What to Know About Runner’s Trot

Runner’s trot, also known as runner’s diarrhea, can happen during or right after a run. It appears as frequent, loose bowel movements. There isn’t one clear reason why this happens, although some things may raise your odds for it.

Symptoms of Runner’s Trot

Runner’s trot is when you have a strong urge to poop during or right after running. This happens in over a third of runners. It’s more common in long-distance runners, and tends to be more frequent in women than in men. Younger runners are more likely to get it than older ones.  

People who run long distances can have several symptoms during competition and training. The longer the distance you run, the worse these symptoms could become. Some of these signs are: 

  • Bloating
  • Belly cramps
  • Diarrhea
  • Fecal incontinence, or being unable to control bowel movements
  • Heartburn
  • Nausea
  • Vomiting
  • Chest pain 
  • Urge to poop
  • Bloody stool

Possible Causes of Runner's Trot

The condition might stem from a few things. Gastrointestinal problems happen because blood flow is reduced to those areas, and instead there's an increase of blood flow that goes to the muscles you use to run. 

Mechanical issues. This could include the physical movement of your organs, pre-race anxiety, and general stress. Be sure not to eat too close to your run so that your food won't sit uncomfortably in your stomach while you move. Food tends to move more quickly through the system of an athlete during training.  

Dehydration . If you get dehydrated, you may also have diarrhea, which in turn makes you more dehydrated. Dehydration is typically a short-term problem that can be fixed in a few days.

‌Ischemic colitis. This condition happens in the gastrointestinal system when blood flow to the large intestine is reduced. People who use nonsteroidal anti-inflammatory drugs (NSAIDs) are more likely to develop ischemic colitis.

During exercise, there’s less blood flowing to places like your colon, reducing the flow of oxygen and nutrients. With intense enough exercise, reduced blood flow and dehydration can lead to urgent diarrhea and ischemic colitis.

Nutrition. Certain things, like high-fiber and high-fat foods, sweeteners, or caffeine, can upset a runner's stomach. 

When to stop. If you feel intense pain, stop running. This can be hard if you’re in the middle of a race. But in some cases, waiting until after is not an option. If you get runner's trot during and after running long distances, talk to your doctor and get checked for an underlying condition. 

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Tips to Prevent Runner’s Trot

While there’s not a specific cause for runner’s trot, there are some precautions you can take before your long-distance runs.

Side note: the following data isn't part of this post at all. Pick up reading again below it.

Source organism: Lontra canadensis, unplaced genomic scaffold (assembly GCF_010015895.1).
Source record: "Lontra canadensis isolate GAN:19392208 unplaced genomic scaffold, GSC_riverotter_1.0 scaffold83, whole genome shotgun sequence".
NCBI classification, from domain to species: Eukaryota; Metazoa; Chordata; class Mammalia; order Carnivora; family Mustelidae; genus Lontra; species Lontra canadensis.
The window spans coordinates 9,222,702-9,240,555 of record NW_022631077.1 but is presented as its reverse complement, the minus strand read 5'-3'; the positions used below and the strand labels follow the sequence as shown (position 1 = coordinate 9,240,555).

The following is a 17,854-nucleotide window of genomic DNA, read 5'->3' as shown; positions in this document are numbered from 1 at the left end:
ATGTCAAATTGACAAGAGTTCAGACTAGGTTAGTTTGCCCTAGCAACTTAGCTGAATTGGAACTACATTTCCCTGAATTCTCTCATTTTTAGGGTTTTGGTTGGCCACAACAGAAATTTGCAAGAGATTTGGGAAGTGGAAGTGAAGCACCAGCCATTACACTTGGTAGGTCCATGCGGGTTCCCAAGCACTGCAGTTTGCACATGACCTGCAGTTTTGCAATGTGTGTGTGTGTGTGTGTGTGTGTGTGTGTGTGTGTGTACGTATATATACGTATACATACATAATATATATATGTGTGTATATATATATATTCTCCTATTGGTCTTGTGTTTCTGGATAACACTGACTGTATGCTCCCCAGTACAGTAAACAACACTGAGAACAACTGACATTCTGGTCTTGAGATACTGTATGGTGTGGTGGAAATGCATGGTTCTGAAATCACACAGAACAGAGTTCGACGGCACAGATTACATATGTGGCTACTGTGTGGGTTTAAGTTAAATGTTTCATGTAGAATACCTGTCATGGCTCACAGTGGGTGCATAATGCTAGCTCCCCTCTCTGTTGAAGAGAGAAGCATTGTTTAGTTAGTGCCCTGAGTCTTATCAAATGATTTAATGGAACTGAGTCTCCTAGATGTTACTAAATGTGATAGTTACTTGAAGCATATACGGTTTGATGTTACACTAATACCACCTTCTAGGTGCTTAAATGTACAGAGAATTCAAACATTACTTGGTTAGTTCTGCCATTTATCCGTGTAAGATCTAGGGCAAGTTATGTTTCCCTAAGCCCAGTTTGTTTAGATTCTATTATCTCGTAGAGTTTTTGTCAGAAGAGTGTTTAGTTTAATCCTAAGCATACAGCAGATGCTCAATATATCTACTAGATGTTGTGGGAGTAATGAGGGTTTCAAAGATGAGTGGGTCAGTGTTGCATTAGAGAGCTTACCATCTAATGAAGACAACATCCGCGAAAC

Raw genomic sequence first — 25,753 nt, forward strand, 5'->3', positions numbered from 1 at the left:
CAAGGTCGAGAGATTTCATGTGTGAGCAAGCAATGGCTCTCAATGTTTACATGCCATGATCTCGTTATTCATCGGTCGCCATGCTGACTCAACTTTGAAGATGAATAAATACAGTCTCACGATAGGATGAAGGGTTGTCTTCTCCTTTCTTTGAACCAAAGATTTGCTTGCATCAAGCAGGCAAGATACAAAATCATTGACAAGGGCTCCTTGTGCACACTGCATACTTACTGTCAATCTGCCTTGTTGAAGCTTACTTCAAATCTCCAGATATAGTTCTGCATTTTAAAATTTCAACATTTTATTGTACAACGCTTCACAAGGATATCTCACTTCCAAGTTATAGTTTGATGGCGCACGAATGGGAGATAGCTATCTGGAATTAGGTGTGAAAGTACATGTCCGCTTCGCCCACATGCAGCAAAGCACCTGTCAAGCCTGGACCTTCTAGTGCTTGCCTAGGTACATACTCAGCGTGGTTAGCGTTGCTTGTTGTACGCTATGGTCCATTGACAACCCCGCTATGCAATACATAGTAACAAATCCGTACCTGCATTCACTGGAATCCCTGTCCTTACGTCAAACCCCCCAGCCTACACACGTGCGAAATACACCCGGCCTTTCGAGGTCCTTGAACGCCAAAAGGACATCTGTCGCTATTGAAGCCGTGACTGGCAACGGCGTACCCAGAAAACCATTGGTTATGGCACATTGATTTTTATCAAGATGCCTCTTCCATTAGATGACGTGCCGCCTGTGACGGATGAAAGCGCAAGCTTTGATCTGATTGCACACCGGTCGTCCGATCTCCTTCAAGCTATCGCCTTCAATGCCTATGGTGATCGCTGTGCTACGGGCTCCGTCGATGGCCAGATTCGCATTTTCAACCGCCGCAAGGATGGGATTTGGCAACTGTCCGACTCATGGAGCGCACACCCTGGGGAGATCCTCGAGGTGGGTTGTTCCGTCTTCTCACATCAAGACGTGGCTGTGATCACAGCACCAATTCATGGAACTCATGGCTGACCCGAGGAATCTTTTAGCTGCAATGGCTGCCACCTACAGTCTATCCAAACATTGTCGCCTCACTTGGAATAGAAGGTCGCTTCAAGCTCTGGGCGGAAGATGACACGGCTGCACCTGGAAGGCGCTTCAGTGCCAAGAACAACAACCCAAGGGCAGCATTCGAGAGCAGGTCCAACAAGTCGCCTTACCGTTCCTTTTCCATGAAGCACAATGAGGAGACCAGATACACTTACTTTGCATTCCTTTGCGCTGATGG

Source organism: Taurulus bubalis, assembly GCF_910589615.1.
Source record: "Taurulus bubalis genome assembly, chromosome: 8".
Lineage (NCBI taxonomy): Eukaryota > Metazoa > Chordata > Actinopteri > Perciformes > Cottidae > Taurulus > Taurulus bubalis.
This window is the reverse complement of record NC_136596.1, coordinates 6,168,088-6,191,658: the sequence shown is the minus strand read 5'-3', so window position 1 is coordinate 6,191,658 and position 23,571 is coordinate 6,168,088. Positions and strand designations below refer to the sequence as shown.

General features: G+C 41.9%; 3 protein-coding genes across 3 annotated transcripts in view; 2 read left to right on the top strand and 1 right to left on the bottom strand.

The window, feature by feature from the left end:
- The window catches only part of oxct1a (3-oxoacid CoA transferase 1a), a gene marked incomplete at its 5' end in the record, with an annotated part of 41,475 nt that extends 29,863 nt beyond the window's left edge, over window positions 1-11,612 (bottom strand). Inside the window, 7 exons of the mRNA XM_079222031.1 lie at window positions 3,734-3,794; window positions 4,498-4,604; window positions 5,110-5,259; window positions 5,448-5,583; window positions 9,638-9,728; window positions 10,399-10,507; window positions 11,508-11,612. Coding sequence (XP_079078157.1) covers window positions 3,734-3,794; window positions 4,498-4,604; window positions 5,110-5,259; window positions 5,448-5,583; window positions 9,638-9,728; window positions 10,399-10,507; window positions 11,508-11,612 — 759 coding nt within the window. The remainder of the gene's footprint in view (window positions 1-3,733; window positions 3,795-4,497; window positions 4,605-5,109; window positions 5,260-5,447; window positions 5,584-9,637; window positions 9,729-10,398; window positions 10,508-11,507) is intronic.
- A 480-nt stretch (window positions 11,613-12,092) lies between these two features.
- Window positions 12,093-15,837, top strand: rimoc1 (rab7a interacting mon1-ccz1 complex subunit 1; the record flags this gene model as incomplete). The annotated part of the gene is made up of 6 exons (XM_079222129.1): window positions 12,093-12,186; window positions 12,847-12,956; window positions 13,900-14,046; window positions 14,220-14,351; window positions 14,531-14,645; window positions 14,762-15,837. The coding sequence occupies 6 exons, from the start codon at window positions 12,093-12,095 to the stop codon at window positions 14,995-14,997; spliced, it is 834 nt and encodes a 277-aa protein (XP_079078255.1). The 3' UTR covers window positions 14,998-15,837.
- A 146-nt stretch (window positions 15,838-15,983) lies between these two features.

Avoid high-fiber foods. One day before running, try to limit foods like beans, fruit, and salad. If you run a lot, try to notice the amount of fiber you can eat that won’t upset your stomach and cause gas. 

Avoid sweeteners. The day before your long-distance run, limit or avoid sugar alcohols like isomalt, sorbitol, and other artificial sweeteners. These are typically in sugar-free candies, gum, and ice cream. 

Avoid caffeine. A few hours before your run, limit caffeine. It can upset your stomach and irritate your bowels.

Don’t eat high-fat foods. Eating these before a race or long run can cause an upset stomach. If you’re going to eat a high-fat diet, do it at least 6 hours before you run. 

Drink plenty of fluids. Before, during, and after you run you should drink water or sports drinks filled with electrolytes. This will help prevent dehydration. Cold drinks are better than warm liquids. 

Avoid NSAIDs. These types of medications include ibuprofen and naproxen. 

Wear comfortable clothes. Running in clothes that are too tight around your waist can irritate your bowels. Loose, comfortable clothing will help make your run a little more enjoyable.

If you aren’t getting relief from these tips, talk to your doctor. They can help you determine if there’s an underlying condition that’s causing diarrhea during your runs. There may be another reason that your bowels get upset while you’re moving. If you’re having severe symptoms, you should get medical help immediately.

WebMD Medical Reference Reviewed by Poonam Sachdev on June 22, 2021

Sources

SOURCES:

Case Reports in Gastrointestinal Medicine: “Ischemic Colitis in an Endurance Runner.”

Current Opinion in Gastroenterology: “Runner’s diarrhea: what is it, what causes it, and how it can be prevented?”

Mayo Clinic: “Ischemic colitis,” “Runner’s diarrhea: How can I prevent it?”

western journal of medicine: “Gastrointestinal Symptoms of Marathon Runners”

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